Bruce Garrett is not the only dreamer reaching for the stars at the movies this week. The twenty-something ray of sunshine headlining the French Canadian import Gabrielle can’t wait to take the stage alongside her main squeeze Martin (Alexandre Landry) and venerated singer Robert Charlebois at a Montreal music festival. To get there, however, she needs to overcome several obstacles: her older sister Sophie (Mélissa Désormeaux-Poulin) appears to be leaning towards moving to India to be with her boyfriend; her mother (Isabelle Vincent) remains emotionally at arm’s length, and Martin’s mother (Marie Gignac) seems determined to keep them apart. She’s an adult, dammit, and quite willing to make her own decisions, thank you very much. So why does the universe appear to be conspiring against her?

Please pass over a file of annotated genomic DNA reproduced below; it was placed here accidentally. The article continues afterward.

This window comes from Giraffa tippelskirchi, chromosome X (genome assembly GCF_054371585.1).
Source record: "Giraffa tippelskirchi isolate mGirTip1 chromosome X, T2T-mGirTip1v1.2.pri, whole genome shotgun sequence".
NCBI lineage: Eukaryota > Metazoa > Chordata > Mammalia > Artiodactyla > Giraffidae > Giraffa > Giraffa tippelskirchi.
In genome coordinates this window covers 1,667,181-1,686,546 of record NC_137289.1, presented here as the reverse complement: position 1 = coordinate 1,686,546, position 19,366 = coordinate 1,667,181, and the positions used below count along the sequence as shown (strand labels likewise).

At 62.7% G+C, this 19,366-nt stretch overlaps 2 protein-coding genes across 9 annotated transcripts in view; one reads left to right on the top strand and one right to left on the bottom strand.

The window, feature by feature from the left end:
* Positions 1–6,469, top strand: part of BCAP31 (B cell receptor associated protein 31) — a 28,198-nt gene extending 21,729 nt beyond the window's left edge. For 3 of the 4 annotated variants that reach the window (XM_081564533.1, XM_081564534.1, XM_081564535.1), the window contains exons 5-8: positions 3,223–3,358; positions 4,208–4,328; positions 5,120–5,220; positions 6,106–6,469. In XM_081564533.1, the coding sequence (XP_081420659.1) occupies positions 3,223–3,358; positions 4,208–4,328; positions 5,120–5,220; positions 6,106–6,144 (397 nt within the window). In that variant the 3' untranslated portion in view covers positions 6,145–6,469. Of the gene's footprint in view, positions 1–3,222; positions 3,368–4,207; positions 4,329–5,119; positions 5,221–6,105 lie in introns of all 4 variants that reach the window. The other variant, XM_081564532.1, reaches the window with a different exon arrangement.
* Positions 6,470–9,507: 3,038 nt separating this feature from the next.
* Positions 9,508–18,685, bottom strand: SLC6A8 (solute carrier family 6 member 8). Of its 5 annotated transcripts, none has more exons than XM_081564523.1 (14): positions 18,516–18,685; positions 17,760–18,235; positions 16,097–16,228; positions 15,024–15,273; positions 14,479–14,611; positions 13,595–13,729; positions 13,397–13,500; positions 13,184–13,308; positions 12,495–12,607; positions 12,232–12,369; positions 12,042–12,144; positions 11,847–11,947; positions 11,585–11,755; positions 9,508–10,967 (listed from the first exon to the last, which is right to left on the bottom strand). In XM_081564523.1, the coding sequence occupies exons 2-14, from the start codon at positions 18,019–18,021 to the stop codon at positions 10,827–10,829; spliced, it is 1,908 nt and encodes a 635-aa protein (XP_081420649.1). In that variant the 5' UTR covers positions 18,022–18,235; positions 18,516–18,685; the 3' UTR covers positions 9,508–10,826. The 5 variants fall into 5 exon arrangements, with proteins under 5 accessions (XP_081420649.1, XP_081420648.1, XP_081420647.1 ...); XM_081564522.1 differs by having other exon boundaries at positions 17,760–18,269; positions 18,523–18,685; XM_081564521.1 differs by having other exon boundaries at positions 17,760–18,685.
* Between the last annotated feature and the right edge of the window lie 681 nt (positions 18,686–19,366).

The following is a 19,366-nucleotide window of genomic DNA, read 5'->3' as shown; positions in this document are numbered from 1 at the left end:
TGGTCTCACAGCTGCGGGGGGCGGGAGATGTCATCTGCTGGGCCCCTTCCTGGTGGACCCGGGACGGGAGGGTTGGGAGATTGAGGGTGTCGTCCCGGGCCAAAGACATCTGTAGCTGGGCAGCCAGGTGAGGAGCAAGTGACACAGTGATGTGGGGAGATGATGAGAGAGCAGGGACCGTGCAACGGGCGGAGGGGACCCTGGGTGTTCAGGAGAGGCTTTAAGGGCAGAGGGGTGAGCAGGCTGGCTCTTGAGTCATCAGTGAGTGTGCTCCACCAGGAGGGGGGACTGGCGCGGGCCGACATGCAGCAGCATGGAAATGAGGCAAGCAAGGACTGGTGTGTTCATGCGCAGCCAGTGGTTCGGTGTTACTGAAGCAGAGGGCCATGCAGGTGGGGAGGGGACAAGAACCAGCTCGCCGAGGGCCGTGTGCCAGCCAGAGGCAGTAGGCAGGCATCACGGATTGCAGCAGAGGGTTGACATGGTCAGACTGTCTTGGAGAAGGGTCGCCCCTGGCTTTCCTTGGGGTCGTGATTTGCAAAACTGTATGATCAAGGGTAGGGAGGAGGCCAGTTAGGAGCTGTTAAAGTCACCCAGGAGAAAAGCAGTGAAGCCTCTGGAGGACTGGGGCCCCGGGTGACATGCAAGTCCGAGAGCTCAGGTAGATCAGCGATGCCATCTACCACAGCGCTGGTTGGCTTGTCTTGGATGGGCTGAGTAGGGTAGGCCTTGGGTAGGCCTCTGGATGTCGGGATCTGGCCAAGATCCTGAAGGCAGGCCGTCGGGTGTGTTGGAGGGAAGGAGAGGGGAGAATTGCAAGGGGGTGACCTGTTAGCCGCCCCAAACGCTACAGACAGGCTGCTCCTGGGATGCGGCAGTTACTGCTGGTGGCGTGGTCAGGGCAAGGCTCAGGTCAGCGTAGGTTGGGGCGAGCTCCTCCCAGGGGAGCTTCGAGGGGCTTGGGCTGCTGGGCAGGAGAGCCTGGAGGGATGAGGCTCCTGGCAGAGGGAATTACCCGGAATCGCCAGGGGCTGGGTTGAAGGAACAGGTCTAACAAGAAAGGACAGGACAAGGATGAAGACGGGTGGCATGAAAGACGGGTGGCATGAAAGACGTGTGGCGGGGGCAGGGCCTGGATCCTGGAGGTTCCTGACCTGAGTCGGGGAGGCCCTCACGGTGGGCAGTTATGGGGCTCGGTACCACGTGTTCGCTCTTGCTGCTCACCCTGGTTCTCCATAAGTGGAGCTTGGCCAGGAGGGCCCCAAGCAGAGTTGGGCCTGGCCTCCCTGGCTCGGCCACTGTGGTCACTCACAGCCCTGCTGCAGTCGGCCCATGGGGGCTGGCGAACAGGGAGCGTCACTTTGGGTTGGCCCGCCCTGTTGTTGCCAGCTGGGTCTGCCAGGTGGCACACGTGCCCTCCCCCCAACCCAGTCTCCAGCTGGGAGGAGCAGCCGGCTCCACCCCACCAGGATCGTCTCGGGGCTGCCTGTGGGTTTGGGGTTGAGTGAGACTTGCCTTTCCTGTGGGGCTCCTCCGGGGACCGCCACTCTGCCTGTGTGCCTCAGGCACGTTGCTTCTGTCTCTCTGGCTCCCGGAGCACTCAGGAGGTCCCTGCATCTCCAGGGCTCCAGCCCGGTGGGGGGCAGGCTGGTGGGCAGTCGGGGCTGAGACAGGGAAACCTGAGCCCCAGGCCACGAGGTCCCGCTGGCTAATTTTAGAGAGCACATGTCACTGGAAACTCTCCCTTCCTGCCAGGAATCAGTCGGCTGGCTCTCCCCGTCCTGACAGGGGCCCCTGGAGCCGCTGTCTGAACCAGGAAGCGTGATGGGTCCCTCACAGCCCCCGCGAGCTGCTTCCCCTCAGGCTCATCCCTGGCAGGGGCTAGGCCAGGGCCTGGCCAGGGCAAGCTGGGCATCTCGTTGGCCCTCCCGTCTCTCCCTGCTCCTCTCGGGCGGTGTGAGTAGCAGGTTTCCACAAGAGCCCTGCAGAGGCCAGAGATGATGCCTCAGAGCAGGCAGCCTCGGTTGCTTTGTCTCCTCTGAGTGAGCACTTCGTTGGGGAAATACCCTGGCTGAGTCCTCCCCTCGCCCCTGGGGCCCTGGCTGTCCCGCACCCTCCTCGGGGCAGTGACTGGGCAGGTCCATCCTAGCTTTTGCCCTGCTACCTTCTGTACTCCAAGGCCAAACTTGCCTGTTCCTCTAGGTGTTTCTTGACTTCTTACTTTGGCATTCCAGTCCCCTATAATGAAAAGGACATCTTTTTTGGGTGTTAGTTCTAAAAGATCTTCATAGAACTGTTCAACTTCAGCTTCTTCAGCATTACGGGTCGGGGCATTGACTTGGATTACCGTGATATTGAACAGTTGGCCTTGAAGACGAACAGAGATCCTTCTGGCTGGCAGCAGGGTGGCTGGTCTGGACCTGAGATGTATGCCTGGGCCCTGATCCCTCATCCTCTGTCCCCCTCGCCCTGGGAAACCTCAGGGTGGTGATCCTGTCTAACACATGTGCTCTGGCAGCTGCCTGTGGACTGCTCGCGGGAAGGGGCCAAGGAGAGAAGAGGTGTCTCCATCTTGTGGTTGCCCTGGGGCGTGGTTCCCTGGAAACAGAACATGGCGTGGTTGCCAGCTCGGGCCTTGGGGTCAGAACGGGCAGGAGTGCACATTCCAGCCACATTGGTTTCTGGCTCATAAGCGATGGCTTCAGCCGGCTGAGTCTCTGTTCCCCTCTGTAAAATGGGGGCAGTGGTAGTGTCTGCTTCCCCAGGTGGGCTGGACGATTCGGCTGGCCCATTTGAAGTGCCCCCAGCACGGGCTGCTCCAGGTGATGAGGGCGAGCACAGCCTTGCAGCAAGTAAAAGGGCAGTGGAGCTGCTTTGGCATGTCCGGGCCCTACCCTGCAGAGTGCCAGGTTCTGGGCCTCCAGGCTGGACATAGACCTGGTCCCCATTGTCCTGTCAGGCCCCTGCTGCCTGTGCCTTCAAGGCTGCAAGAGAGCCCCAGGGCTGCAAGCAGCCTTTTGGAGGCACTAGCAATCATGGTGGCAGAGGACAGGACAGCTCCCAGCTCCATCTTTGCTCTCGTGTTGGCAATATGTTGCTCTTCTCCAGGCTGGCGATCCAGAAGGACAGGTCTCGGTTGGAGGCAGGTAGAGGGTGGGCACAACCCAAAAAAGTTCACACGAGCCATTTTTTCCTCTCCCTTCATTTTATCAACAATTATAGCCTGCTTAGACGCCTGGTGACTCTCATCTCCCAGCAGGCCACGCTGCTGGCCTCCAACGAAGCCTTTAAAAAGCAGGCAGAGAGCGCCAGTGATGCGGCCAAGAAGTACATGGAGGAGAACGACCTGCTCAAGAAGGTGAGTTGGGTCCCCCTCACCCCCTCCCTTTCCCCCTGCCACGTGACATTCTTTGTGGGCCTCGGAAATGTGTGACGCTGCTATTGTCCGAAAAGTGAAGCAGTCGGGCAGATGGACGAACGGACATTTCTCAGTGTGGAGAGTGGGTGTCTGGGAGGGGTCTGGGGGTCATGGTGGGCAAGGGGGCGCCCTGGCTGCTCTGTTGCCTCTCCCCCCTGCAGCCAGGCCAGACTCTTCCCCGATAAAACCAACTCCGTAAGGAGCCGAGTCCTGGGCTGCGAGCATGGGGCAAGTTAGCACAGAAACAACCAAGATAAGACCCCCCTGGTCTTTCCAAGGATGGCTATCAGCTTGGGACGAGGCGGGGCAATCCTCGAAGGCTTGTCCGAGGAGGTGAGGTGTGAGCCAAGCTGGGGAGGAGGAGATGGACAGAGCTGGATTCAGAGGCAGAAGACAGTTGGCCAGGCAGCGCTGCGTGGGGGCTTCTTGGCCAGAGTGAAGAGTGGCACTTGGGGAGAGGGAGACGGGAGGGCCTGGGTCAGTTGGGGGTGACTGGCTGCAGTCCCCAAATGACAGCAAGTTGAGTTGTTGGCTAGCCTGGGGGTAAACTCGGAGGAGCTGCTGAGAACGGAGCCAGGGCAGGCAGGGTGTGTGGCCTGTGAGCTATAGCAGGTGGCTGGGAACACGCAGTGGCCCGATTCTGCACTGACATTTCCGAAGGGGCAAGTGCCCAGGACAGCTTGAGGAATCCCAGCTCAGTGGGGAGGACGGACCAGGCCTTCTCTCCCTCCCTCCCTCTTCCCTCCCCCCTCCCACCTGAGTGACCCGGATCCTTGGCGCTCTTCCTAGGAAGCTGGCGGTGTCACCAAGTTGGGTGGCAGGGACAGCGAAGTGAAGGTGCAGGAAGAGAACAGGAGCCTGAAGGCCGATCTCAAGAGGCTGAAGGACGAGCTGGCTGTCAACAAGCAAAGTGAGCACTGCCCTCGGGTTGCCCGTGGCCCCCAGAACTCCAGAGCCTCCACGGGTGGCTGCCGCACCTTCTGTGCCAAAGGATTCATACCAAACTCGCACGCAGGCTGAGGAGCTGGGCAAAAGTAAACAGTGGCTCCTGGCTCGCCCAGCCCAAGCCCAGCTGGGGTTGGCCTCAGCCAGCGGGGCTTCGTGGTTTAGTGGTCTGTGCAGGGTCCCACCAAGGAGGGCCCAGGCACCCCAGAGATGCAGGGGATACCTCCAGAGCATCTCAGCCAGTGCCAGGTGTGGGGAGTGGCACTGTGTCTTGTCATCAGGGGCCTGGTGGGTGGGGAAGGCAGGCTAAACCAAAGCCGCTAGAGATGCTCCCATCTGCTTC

Gabrielle, you see, was born with Williams syndrome, and the choir in which she sings is comprised of similarly challenged people, including Martin, who’s beginning to make some serious moves. It feels perfectly natural to want to have sex with her boyfriend, but the couple’s loved ones aren’t too sure they’re emotionally equipped to handle the potential consequences. The film’s director, Louise Archambault, begs to differ. As played by Gabrielle Marion-Rivard, who, like her onscreen counterpart, lives with Williams syndrome, Gabrielle is independent-minded, and also quite stubborn about her certainty that she can live without constant supervision. Even when the dysfunctional domestic dynamics take Gabrielle to more familiar territory, Archambault’s naturalistic direction deftly navigates material that could have come across as didactic and overly earnest in lesser hands. Parts of Gabrielle play like the movie the well-reviewed indie darling Short Term 12, which dealt with children in the foster-care system, should have been. Bonus points for introducing U.S. audiences to cutie patootie Vincent Guillaume-Otis – think of a cross between Diego Luna and James McAvoy – always engaging as Gabrielle’s choir director.